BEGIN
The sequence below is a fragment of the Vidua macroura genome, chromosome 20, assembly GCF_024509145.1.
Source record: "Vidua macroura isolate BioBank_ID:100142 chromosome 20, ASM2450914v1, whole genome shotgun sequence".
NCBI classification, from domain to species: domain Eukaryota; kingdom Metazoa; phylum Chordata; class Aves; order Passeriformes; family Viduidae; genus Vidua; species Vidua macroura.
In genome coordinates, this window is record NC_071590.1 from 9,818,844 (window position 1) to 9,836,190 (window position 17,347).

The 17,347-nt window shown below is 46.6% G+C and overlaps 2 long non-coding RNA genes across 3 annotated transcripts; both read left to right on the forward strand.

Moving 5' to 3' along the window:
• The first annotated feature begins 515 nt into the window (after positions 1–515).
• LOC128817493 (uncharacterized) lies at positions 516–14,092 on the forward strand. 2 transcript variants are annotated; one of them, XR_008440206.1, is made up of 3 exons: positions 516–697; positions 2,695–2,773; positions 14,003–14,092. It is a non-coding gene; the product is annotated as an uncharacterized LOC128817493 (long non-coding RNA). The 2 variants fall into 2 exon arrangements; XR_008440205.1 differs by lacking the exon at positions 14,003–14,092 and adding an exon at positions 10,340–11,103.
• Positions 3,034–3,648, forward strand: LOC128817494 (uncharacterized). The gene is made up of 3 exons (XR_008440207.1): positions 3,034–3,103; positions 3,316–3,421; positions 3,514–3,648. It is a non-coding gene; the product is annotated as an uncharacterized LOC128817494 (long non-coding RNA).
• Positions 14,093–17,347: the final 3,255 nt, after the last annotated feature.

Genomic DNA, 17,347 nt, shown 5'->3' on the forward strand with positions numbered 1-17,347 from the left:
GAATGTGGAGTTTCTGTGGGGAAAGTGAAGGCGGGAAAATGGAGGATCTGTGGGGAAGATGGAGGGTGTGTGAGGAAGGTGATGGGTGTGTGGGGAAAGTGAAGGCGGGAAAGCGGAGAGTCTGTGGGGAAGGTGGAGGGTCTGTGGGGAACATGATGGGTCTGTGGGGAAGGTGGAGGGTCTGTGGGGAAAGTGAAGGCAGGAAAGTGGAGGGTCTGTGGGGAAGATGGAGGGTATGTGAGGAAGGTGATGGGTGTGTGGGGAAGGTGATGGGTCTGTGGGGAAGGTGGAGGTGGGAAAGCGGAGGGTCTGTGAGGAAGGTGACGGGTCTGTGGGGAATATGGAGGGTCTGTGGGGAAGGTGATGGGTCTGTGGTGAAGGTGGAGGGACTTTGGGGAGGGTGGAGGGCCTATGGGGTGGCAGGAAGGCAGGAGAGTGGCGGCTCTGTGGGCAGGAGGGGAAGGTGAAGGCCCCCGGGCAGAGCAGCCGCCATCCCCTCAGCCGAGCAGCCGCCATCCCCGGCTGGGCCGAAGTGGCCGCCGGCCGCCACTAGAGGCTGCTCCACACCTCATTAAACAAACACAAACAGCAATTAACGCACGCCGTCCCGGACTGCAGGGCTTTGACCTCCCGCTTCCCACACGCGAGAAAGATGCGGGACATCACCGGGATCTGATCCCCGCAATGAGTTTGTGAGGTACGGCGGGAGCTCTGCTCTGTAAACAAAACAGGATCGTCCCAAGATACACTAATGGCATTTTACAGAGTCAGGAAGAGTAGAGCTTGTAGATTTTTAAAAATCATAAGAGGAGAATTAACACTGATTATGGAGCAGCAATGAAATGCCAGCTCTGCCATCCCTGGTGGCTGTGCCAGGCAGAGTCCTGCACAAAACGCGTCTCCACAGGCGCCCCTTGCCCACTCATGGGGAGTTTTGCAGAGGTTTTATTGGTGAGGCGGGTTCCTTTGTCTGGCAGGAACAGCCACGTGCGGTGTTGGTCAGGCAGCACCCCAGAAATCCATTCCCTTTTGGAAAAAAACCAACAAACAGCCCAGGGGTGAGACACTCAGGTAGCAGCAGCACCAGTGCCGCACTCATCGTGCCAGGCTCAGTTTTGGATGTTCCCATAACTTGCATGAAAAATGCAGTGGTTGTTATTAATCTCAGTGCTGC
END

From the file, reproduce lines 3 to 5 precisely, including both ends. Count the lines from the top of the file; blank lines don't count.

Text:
NCBI classification, from domain to species: domain Eukaryota; kingdom Metazoa; phylum Chordata; class Aves; order Passeriformes; family Viduidae; genus Vidua; species Vidua macroura.
In genome coordinates, this window is record NC_071590.1 from 9,818,844 (window position 1) to 9,836,190 (window position 17,347).

The 17,347-nt window shown below is 46.6% G+C and overlaps 2 long non-coding RNA genes across 3 annotated transcripts; both read left to right on the forward strand.